Coastal connections

There are plenty of exciting reasons for visiting Kenya’s coast – from kitesurfing to discovering historical sites and exploring forests, or simply relaxing on some of Africa’s best white sandy beaches – there is something for everyone… Lizzie Williams picks out some highlights:

KenyaCoast■ Learn about Kenya’s coastal history among the crumbling fortifications, mosques and tombs at the mysterious Gedi Ruins, one of Kenya’s most important archaeological sites, dating to the 13th century.

■ Take a day trip to Shimba Hills, where the orchid-dotted rainforest and rolling grasslands offer a refreshing escape from the humid coast. You might spot buffalo, elephant or the rare sable antelope on walks to the Sheldrick Falls.

■ Dive Kenya’s fringing reefs and teeming coral gardens. None of the dive sites are more than a 30-minute boat ride away from the beaches. Non-divers can go snorkelling, or, if you don’t want to get wet, watch the marine life from a glass-bottomed boat.

■ Visit Haller Park, a former cement quarry that has been transformed into a forest and wildlife sanctuary. There are all manner of things to do and see, including a crocodile farm and a reptile house, and you can even feed giraffes.

■ Relax on the south coast beaches at Tiwi, Diani or Wasini Island. Top-class facilities and entertainment can be found in the resorts, and you don’t need to go far to find a quiet spot under a palm tree on the dazzling white sand.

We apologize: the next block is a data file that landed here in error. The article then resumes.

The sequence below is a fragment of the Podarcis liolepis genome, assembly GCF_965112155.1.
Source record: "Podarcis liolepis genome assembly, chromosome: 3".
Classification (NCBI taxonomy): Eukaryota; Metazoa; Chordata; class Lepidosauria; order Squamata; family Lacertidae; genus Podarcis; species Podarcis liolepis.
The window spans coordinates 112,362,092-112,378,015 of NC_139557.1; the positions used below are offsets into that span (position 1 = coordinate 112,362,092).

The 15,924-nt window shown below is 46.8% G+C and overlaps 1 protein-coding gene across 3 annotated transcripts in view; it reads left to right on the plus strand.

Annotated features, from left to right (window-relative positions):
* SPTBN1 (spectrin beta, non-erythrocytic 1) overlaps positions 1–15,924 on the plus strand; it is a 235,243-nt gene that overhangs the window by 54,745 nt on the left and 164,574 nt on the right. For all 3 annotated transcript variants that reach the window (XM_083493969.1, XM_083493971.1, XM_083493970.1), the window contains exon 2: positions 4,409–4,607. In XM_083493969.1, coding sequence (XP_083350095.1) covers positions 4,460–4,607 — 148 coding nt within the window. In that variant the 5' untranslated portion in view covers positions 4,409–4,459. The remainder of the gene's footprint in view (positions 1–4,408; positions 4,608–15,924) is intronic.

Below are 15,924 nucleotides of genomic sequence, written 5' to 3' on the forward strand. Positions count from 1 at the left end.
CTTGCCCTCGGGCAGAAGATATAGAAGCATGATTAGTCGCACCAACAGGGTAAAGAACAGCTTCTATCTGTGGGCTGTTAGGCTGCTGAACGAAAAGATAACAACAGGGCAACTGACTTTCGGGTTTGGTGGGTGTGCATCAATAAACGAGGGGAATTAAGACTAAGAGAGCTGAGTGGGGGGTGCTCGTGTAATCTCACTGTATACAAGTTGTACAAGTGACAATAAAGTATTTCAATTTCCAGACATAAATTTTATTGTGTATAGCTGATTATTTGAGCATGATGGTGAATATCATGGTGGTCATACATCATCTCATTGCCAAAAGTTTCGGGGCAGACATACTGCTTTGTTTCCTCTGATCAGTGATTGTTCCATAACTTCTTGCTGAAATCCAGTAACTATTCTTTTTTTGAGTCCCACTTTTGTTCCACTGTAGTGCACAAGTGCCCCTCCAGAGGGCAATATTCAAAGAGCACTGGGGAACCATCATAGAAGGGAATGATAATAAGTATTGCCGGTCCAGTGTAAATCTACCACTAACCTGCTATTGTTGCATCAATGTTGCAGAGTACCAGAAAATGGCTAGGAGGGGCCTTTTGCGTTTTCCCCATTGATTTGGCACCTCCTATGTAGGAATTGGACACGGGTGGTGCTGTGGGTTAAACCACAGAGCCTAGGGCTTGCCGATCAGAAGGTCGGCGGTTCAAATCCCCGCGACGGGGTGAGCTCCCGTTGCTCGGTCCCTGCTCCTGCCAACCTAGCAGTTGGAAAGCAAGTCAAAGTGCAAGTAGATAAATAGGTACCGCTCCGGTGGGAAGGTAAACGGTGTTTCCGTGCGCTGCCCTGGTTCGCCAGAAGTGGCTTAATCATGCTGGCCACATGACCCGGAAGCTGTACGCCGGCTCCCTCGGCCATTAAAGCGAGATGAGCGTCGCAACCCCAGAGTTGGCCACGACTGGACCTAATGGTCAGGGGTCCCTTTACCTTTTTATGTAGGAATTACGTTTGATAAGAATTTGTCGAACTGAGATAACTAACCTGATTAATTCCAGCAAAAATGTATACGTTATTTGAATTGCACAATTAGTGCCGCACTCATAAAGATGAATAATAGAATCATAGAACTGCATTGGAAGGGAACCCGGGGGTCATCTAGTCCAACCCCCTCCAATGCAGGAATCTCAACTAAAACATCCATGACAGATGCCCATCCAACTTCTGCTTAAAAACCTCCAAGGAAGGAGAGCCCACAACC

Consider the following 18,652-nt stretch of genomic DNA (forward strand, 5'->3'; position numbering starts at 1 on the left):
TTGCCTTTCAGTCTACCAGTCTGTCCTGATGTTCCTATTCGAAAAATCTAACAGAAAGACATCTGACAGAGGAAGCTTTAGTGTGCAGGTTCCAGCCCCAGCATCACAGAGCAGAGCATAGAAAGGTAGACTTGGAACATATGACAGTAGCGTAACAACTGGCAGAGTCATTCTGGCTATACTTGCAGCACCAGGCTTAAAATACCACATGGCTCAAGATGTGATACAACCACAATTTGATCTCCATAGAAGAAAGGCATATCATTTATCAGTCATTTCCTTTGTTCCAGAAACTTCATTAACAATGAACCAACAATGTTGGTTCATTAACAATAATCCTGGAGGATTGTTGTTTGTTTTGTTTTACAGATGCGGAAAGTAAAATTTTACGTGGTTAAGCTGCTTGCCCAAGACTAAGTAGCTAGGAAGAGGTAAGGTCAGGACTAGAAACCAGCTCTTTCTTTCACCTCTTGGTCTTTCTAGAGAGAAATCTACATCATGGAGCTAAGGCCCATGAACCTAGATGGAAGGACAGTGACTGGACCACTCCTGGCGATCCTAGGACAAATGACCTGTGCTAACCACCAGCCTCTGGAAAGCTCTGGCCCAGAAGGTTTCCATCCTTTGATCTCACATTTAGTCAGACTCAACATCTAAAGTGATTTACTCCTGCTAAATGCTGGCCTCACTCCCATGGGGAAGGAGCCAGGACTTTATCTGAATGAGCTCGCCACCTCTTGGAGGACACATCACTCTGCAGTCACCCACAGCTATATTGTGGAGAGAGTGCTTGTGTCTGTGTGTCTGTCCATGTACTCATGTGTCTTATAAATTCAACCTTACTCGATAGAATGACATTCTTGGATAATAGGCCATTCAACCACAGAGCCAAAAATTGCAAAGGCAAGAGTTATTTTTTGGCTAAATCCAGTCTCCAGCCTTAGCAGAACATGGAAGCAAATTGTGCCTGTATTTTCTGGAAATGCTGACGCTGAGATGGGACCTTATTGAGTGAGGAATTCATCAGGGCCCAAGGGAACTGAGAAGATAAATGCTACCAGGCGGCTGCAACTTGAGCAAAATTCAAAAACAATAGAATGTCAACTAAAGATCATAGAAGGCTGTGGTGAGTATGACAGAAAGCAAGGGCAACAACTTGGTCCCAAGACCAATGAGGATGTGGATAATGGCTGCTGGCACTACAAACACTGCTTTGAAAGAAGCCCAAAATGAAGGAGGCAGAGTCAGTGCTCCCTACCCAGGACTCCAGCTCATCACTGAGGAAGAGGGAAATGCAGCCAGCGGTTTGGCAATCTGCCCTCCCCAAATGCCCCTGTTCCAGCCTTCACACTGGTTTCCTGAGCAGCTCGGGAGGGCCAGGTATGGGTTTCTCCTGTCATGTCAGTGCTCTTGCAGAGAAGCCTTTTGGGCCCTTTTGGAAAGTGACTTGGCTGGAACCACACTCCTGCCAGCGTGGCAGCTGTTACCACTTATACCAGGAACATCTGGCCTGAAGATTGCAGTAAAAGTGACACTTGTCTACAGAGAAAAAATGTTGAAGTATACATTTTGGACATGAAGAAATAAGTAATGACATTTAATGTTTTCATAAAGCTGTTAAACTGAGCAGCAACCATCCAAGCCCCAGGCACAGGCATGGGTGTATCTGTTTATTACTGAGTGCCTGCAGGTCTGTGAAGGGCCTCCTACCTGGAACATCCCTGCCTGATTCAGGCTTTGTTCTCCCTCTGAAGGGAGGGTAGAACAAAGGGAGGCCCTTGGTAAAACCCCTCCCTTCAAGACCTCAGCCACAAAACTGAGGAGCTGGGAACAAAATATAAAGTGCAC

■ Take a guided nature walk along the pretty paths clouded with butterflies in the Arabuko-Sokoke Forest Reserve, the largest patch of coastal forest in East Africa full of rare birds and unusual trees, plants and flowers.

■ Go dolphin-watching by dhow in the Kisite-Mpunguti Marine Park on the southernmost part of the Kenyan coastline. The clear, warm, turquoise water is a favourite playground for dolphins, turtles and a vast array of fish.

■ Experience the Swahili way of life by exploring the narrow twisting lanes of whitewashed houses and Arabic arches in the old town of Lamu; then take a dhow from the waterfront to some deserted beaches.

■ Climb the ramparts and explore the gun turrets, battlements and houses within the walls of Fort Jesus in Mombasa. Built by the Portuguese in 1593 to protect their trade route to India, the fort dominates the entrance to the old harbour.

■ Learn to kitesurf at the water sports centres at She Shale, Diani or Nyali, where the cross-shore winds, flat sandy beaches and shallow waves make the ideal conditions for this burgeoning sport.

For the latest travel advice, please consult your local agent.